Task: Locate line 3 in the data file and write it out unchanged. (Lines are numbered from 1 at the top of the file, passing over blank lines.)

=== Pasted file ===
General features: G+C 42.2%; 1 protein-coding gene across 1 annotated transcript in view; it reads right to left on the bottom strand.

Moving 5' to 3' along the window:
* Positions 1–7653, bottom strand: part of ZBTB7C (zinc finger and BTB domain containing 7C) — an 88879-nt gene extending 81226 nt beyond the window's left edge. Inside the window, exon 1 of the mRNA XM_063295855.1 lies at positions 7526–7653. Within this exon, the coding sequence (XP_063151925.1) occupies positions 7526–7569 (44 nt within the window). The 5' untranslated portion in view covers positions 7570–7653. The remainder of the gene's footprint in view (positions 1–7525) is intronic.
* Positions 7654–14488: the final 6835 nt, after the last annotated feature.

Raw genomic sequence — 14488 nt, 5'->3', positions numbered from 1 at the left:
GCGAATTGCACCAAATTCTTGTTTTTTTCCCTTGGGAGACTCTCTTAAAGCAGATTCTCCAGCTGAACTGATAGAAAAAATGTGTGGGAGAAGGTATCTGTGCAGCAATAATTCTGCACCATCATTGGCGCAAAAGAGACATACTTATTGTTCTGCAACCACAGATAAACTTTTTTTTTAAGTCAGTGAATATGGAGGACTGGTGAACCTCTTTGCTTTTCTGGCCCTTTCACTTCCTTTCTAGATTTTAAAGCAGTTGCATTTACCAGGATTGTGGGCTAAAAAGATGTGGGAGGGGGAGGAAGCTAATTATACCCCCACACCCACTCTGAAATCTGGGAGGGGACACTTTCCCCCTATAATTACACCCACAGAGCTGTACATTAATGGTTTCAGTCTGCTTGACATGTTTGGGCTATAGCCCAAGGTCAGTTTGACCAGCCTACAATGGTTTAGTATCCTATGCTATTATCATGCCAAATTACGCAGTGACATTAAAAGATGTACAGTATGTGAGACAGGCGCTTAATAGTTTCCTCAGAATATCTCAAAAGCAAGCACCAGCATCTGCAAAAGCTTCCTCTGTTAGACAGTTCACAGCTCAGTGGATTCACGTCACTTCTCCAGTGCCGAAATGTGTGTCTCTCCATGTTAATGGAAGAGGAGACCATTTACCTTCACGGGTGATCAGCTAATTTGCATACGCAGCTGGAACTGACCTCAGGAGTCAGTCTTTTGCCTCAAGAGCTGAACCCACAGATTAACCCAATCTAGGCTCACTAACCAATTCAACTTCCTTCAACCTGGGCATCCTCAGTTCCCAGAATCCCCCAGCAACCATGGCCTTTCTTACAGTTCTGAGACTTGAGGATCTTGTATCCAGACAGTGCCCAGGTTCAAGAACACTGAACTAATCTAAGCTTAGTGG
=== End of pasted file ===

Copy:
* Positions 1–7653, bottom strand: part of ZBTB7C (zinc finger and BTB domain containing 7C) — an 88879-nt gene extending 81226 nt beyond the window's left edge. Inside the window, exon 1 of the mRNA XM_063295855.1 lies at positions 7526–7653. Within this exon, the coding sequence (XP_063151925.1) occupies positions 7526–7569 (44 nt within the window). The 5' untranslated portion in view covers positions 7570–7653. The remainder of the gene's footprint in view (positions 1–7525) is intronic.